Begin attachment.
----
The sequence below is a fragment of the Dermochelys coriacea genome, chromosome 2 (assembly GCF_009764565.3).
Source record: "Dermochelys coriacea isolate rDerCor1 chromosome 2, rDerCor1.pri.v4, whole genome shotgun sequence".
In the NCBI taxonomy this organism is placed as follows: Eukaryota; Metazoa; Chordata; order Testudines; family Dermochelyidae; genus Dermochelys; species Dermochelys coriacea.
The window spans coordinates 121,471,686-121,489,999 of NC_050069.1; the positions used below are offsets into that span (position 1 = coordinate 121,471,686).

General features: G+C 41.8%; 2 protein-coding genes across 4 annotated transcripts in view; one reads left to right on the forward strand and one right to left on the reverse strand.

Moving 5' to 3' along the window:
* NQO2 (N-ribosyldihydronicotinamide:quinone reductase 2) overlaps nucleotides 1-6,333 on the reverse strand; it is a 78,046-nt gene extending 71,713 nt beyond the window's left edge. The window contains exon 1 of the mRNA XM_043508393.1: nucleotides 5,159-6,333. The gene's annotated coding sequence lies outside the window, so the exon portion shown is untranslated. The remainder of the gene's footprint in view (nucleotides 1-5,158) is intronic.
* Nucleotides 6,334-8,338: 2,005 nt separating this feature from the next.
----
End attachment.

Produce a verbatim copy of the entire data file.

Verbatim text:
The sequence below is a fragment of the Dermochelys coriacea genome, chromosome 2 (assembly GCF_009764565.3).
Source record: "Dermochelys coriacea isolate rDerCor1 chromosome 2, rDerCor1.pri.v4, whole genome shotgun sequence".
In the NCBI taxonomy this organism is placed as follows: Eukaryota; Metazoa; Chordata; order Testudines; family Dermochelyidae; genus Dermochelys; species Dermochelys coriacea.
The window spans coordinates 121,471,686-121,489,999 of NC_050069.1; the positions used below are offsets into that span (position 1 = coordinate 121,471,686).

General features: G+C 41.8%; 2 protein-coding genes across 4 annotated transcripts in view; one reads left to right on the forward strand and one right to left on the reverse strand.

Moving 5' to 3' along the window:
* NQO2 (N-ribosyldihydronicotinamide:quinone reductase 2) overlaps nucleotides 1-6,333 on the reverse strand; it is a 78,046-nt gene extending 71,713 nt beyond the window's left edge. The window contains exon 1 of the mRNA XM_043508393.1: nucleotides 5,159-6,333. The gene's annotated coding sequence lies outside the window, so the exon portion shown is untranslated. The remainder of the gene's footprint in view (nucleotides 1-5,158) is intronic.
* Nucleotides 6,334-8,338: 2,005 nt separating this feature from the next.